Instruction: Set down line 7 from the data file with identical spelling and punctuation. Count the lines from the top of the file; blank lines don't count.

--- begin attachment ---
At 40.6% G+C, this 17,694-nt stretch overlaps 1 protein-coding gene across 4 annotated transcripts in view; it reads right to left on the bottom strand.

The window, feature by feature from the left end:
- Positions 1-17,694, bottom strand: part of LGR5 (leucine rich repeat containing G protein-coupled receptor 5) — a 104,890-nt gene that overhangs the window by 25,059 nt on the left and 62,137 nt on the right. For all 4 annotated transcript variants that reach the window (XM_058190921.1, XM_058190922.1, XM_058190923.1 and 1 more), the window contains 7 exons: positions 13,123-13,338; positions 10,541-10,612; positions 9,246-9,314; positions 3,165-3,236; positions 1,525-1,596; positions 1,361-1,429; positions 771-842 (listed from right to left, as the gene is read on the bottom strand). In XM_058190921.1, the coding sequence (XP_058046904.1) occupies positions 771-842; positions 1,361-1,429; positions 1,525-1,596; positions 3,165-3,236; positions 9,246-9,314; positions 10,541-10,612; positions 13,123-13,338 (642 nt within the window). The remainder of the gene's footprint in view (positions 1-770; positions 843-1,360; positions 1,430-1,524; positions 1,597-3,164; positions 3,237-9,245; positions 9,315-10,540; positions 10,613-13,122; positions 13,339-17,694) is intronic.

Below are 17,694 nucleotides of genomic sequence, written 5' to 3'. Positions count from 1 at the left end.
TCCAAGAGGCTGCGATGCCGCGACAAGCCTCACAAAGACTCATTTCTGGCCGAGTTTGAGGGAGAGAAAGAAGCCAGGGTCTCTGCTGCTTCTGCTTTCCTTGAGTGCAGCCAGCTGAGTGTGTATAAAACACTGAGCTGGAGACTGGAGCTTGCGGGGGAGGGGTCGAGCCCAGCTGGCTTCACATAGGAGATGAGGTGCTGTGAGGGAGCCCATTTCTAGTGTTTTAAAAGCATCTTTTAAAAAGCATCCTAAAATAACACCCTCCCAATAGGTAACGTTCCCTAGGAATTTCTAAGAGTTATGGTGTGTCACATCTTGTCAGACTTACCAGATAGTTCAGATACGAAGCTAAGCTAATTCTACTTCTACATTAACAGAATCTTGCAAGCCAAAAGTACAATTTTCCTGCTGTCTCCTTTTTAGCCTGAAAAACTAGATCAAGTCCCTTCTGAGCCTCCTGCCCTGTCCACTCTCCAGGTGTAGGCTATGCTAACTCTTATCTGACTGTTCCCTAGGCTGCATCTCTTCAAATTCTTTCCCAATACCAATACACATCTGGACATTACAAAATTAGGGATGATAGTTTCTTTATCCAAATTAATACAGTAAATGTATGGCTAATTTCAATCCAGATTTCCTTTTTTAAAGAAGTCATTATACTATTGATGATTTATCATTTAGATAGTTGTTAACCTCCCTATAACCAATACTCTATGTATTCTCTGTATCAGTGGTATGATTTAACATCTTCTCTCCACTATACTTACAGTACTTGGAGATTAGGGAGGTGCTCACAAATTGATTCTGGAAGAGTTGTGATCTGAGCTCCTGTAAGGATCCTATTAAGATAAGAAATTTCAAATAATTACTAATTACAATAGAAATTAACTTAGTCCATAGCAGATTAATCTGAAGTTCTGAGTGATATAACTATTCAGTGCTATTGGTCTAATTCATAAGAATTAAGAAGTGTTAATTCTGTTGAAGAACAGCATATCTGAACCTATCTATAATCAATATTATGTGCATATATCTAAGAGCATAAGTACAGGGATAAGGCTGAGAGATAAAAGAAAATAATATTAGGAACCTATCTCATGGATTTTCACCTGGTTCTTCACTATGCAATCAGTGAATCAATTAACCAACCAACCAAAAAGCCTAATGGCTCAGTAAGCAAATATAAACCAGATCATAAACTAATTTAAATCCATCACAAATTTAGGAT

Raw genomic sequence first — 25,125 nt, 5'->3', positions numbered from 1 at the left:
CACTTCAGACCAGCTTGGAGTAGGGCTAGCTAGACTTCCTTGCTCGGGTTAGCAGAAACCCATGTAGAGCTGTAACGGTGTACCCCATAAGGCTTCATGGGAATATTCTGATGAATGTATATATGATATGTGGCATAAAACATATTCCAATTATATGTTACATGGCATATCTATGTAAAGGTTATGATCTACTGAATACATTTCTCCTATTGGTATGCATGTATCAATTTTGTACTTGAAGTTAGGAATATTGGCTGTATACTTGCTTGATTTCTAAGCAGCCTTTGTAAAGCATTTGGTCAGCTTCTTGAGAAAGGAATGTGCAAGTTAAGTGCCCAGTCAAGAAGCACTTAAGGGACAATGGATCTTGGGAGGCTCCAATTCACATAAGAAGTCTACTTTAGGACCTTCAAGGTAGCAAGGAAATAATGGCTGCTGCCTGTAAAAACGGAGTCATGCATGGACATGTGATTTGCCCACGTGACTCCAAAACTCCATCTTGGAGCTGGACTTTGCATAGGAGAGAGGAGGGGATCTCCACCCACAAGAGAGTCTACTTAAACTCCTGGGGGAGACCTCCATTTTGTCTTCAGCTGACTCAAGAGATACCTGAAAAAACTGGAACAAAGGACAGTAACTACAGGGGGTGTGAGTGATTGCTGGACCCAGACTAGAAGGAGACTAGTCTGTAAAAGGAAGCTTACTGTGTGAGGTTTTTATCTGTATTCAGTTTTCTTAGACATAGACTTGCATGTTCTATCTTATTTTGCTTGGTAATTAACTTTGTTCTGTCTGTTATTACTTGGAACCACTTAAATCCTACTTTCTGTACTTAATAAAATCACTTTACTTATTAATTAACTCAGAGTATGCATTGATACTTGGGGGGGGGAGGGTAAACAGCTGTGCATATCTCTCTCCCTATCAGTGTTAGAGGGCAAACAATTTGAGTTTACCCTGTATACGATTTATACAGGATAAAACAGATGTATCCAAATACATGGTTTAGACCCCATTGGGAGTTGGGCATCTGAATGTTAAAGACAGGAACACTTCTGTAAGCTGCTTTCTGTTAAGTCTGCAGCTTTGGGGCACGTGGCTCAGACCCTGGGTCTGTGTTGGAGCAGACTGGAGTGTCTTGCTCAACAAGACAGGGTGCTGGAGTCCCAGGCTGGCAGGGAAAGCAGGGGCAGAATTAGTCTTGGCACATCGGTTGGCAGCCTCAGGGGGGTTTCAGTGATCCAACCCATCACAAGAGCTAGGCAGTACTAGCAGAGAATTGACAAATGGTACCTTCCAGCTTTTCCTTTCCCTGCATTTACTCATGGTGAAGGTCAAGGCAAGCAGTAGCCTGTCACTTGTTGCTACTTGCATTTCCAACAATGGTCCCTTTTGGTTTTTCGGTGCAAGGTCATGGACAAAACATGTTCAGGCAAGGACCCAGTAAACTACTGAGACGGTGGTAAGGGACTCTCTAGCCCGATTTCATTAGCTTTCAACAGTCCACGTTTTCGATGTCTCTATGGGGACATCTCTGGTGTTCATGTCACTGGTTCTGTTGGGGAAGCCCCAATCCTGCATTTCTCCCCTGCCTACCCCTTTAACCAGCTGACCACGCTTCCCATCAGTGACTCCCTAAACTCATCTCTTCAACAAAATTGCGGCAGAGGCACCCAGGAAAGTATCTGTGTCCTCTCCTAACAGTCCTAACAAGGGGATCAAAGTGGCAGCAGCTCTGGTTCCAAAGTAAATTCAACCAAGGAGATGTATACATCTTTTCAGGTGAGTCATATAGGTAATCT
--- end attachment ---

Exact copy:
CACTTCAGACCAGCTTGGAGTAGGGCTAGCTAGACTTCCTTGCTCGGGTTAGCAGAAACCCATGTAGAGCTGTAACGGTGTACCCCATAAGGCTTCATGGGAATATTCTGATGAATGTATATATGATATGTGGCATAAAACATATTCCAATTATATGTTACATGGCATATCTATGTAAAGGTTATGATCTACTGAATACATTTCTCCTATTGGTATGCATGTATCAATTTTGTACTTGAAGTTAGGAATATTGGCTGTATACTTGCTTGATTTCTAAGCAGCCTTTGTAAAGCATTTGGTCAGCTTCTTGAGAAAGGAATGTGCAAGTTAAGTGCCCAGTCAAGAAGCACTTAAGGGACAATGGATCTTGGGAGGCTCCAATTCACATAAGAAGTCTACTTTAGGACCTTCAAGGTAGCAAGGAAATAATGGCTGCTGCCTGTAAAAACGGAGTCATGCATGGACATGTGATTTGCCCACGTGACTCCAAAACTCCATCTTGGAGCTGGACTTTGCATAGGAGAGAGGAGGGGATCTCCACCCACAAGAGAGTCTACTTAAACTCCTGGGGGAGACCTCCATTTTGTCTTCAGCTGACTCAAGAGATACCTGAAAAAACTGGAACAAAGGACAGTAACTACAGGGGGTGTGAGTGATTGCTGGACCCAGACTAGAAGGAGACTAGTCTGTAAAAGGAAGCTTACTGTGTGAGGTTTTTATCTGTATTCAGTTTTCTTAGACATAGACTTGCATGTTCTATCTTATTTTGCTTGGTAATTAACTTTGTTCTGTCTGTTATTACTTGGAACCACTTAAATCCTACTTTCTGTACTTAATAAAATCACTTTACTTATTAATTAACTCAGAGTATGCATTGATACTTGGGGGGGGGAGGGTAAACAGCTGTGCATATCTCTCTCCCTATCAGTGTTAGAGGGCAAACAATTTGAGTTTACCCTGTATACGATTTATACAGGATAAAACAGATGTATCCAAATACATGGTTTAGACCCCATTGGGAGTTGGGCATCTGAATGTTAAAGACAGGAACACTTCTGTAAGCTGCTTTCTGTTAAGTCTGCAGCTTTGGGGCACGTGGCTCAGACCCTGGGTCTGTGTTGGAGCAGACTGGAGTGTCTTGCTCAACAAGACAGGGTGCTGGAGTCCCAGGCTGGCAGGGAAAGCAGGGGCAGAATTAGTCTTGGCACATCGGTTGGCAGCCTCAGGGGGGTTTCAGTGATCCAACCCATCACAAGAGCTAGGCAGTACTAGCAGAGAATTGACAAATGGTACCTTCCAGCTTTTCCTTTCCCTGCATTTACTCATGGTGAAGGTCAAGGCAAGCAGTAGCCTGTCACTTGTTGCTACTTGCATTTCCAACAATGGTCCCTTTTGGTTTTTCGGTGCAAGGTCATGGACAAAACATGTTCAGGCAAGGACCCAGTAAACTACTGAGACGGTGGTAAGGGACTCTCTAGCCCGATTTCATTAGCTTTCAACAGTCCACGTTTTCGATGTCTCTATGGGGACATCTCTGGTGTTCATGTCACTGGTTCTGTTGGGGAAGCCCCAATCCTGCATTTCTCCCCTGCCTACCCCTTTAACCAGCTGACCACGCTTCCCATCAGTGACTCCCTAAACTCATCTCTTCAACAAAATTGCGGCAGAGGCACCCAGGAAAGTATCTGTGTCCTCTCCTAACAGTCCTAACAAGGGGATCAAAGTGGCAGCAGCTCTGGTTCCAAAGTAAATTCAACCAAGGAGATGTATACATCTTTTCAGGTGAGTCATATAGGTAATCT